These words defined Rush Limbaugh in 2012 after he smeared Sandra Fluke, a Georgetown law student who testified before Congress about women's health care. Limbaugh's misogynistic attack, which spanned three days of his radio show, did incalculable, long-term damage not only to Limbaugh's brand, but also to the right-wing talk-radio format he helped to build and the conservative movement he has shaped for decades.
Limbaugh's attacks on Fluke led to a paradigm shift in talk radio, as advertisers reassessed their support for inflammatory hosts. Limbaugh's toxic rhetoric helped shine a glaring spotlight on the broader conservative movement's policies toward women, focusing public attention on the radical right-wing effort to dismantle reproductive rights and the social safety net.
Limbaugh's unique brand of misinformation was not limited to sexist rhetoric. Throughout 2012, Limbaugh was an architect of the right-wing bubble that pushed conspiracy theories and denied reality, notably helping to create a false narrative that Mitt Romney was on the verge of winning a landslide election. As that right-wing bubble collapsed, so, too, did Limbaugh's four-year campaign of hoping - and trying to ensure - that President Obama would fail.
It is for these reasons that Media Matters recognizes Rush Limbaugh as the 2012 Misinformer of the Year. Past recipients include: Rupert Murdoch and News Corp. (2011); Sarah Palin (2010); Glenn Beck (2009); and Sean Hannity (2008).
Attacks On Sandra Fluke
On February 23, 2012, Sandra Fluke testified before a congressional panel about women's health care and the benefits of insurance coverage for contraceptive care. During her testimony, she spoke about a woman who needed birth control pills to treat a medical condition, but who was denied coverage by her insurance company and couldn't afford the medication.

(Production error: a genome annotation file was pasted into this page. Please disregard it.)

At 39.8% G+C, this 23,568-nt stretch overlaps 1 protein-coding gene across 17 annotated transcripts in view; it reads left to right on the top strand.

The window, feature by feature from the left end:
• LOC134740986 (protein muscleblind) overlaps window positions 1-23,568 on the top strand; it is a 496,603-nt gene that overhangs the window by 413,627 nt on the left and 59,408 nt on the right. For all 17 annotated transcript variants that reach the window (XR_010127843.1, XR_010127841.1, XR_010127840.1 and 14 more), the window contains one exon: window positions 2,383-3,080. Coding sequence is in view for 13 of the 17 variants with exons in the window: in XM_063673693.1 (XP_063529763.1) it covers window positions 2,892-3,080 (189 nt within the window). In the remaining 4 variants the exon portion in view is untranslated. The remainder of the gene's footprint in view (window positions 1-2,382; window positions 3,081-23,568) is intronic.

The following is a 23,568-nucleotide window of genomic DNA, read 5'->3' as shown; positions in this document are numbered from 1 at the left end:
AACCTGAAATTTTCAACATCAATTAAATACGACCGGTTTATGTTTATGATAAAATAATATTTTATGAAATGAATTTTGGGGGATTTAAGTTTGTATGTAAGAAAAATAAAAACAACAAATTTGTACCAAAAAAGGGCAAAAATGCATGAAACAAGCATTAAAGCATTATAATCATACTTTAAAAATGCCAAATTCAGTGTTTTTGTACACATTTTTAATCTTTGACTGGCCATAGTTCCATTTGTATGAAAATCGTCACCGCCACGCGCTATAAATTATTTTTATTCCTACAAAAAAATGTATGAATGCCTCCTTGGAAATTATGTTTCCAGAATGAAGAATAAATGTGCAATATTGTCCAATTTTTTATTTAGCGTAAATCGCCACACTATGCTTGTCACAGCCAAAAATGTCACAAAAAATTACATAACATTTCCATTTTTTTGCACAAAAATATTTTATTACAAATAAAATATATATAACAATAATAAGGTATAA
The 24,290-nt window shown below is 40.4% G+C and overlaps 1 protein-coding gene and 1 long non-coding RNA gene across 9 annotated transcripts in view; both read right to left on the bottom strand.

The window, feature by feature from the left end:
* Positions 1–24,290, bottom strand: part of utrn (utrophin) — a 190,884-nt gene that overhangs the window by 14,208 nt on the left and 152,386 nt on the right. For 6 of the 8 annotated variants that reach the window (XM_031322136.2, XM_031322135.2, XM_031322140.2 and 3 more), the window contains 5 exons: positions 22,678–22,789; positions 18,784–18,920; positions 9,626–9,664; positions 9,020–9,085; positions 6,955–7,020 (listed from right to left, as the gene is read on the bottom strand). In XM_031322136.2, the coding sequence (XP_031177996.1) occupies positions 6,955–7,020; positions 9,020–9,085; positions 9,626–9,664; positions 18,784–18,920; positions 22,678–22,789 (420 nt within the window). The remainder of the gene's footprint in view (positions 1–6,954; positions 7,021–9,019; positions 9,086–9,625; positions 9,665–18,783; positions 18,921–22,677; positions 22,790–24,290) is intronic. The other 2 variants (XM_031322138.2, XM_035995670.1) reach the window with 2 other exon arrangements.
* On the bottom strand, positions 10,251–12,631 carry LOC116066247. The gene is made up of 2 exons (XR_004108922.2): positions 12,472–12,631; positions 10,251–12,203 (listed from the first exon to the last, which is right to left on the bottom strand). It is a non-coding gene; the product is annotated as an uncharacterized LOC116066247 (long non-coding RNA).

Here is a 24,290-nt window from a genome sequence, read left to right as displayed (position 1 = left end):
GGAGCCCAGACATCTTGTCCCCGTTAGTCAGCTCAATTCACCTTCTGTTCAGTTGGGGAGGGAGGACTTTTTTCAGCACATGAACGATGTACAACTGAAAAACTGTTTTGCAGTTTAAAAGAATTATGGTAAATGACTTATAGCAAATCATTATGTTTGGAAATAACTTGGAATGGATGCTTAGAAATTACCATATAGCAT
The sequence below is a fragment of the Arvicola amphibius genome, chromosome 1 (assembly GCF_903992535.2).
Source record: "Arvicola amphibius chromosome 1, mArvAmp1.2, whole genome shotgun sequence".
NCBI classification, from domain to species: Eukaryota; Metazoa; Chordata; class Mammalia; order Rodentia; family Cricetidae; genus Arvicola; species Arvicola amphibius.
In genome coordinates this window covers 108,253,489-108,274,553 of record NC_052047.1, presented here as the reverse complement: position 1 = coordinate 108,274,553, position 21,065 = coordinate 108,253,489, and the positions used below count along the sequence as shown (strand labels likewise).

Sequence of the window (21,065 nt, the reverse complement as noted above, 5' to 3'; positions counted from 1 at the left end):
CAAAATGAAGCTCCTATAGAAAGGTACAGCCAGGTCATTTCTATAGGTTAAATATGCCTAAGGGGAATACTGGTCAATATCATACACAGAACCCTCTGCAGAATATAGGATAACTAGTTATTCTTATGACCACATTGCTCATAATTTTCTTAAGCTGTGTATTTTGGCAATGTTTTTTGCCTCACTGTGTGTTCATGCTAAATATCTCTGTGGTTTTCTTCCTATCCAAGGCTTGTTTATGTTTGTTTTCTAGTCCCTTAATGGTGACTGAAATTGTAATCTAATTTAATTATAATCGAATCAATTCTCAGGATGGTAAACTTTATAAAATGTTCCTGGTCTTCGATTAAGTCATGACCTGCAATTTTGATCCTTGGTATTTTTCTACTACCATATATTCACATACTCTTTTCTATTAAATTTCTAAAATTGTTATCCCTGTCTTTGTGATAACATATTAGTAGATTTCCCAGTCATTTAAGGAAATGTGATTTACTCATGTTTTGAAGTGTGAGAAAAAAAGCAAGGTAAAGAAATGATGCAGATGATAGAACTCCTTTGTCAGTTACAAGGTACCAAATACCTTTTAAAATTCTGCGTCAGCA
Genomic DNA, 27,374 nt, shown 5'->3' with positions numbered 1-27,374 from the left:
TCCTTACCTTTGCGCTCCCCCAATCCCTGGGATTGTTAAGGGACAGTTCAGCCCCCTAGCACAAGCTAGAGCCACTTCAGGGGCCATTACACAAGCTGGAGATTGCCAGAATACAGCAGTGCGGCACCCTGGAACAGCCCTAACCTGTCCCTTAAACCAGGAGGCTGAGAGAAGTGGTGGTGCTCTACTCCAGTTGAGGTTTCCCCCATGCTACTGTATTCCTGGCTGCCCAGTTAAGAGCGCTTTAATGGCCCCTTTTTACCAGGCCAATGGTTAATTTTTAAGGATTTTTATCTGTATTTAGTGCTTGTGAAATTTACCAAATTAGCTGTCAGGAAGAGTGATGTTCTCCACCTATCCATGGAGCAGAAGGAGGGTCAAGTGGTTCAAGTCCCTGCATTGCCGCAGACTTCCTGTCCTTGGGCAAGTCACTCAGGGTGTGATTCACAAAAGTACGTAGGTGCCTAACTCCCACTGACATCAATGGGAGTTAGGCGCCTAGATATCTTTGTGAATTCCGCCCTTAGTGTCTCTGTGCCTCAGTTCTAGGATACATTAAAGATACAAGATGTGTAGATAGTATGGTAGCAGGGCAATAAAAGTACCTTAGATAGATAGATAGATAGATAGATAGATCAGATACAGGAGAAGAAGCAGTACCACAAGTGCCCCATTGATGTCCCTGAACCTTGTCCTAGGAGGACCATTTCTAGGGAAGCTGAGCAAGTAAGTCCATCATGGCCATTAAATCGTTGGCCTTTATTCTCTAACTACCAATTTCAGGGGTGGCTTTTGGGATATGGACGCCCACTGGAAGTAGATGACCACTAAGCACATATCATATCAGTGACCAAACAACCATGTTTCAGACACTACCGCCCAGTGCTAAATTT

On February 29, Limbaugh began a series of attacks on Fluke, pointing to her testimony and calling her a "slut" and a "prostitute." In a complete distortion of Fluke's actual testimony that was shocking in its ignorance, Limbaugh claimed that she was essentially asking to be "paid to have sex":
LIMBAUGH: What does it say about the college coed Susan Fluke [sic], who goes before a congressional committee and essentially says that she must be paid to have sex? What does that make her? It makes her a slut, right? It makes her a prostitute. She wants to be paid to have sex.
She's having so much sex she can't afford the contraception. She wants you and me and the taxpayers to pay her to have sex.
Limbaugh continued his screed against Fluke the next day, saying: "If we are going to pay for your contraceptives, and thus pay for you to have sex, we want something for it. And I'll tell you what it is. We want you to post the videos online so we can all watch." Over the course of the March 1 and March 2 editions of his radio show, Limbaugh spent nearly six hours directing a hate-filled tirade at Fluke, saying that she was "having so much sex it's amazing she can walk," saying that she had boyfriends "lined up around the block," and saying that Fluke admitted she was "having so much sex that she can't pay for it."
Limbaugh's sexist tirade quickly found support throughout the right-wing echo chamber. CNN contributor Erick Erickson wrote on his blog, RedState, that Fluke "really believes that American tax payers should ... pay for her birth control pills so she can have sex." Conservative talk radio host Dana Loesch wrote on Breitbart.com that Fluke was "testifying that she simply cannot stop getting it on and her inability to control her urges constitutes infringing upon everyone else for a bailout." Fox News Radio reporter Todd Starnes posted more than a dozen comments on Twitter supporting Limbaugh's attacks. Blog posts at National Review Online, Hot Air, and NewsBusters also defended Limbaugh's points.